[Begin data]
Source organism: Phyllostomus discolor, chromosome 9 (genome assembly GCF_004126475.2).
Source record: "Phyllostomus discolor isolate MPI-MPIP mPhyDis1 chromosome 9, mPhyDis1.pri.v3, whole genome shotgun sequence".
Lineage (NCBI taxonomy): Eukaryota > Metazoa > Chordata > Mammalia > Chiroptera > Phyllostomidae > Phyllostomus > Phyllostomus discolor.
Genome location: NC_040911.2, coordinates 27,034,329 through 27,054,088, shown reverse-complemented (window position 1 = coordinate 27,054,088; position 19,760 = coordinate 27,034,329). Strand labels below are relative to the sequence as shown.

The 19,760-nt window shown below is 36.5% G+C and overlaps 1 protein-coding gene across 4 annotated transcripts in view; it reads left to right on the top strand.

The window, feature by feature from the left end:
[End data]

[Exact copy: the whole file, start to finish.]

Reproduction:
Source organism: Phyllostomus discolor, chromosome 9 (genome assembly GCF_004126475.2).
Source record: "Phyllostomus discolor isolate MPI-MPIP mPhyDis1 chromosome 9, mPhyDis1.pri.v3, whole genome shotgun sequence".
Lineage (NCBI taxonomy): Eukaryota > Metazoa > Chordata > Mammalia > Chiroptera > Phyllostomidae > Phyllostomus > Phyllostomus discolor.
Genome location: NC_040911.2, coordinates 27,034,329 through 27,054,088, shown reverse-complemented (window position 1 = coordinate 27,054,088; position 19,760 = coordinate 27,034,329). Strand labels below are relative to the sequence as shown.

The 19,760-nt window shown below is 36.5% G+C and overlaps 1 protein-coding gene across 4 annotated transcripts in view; it reads left to right on the top strand.

The window, feature by feature from the left end: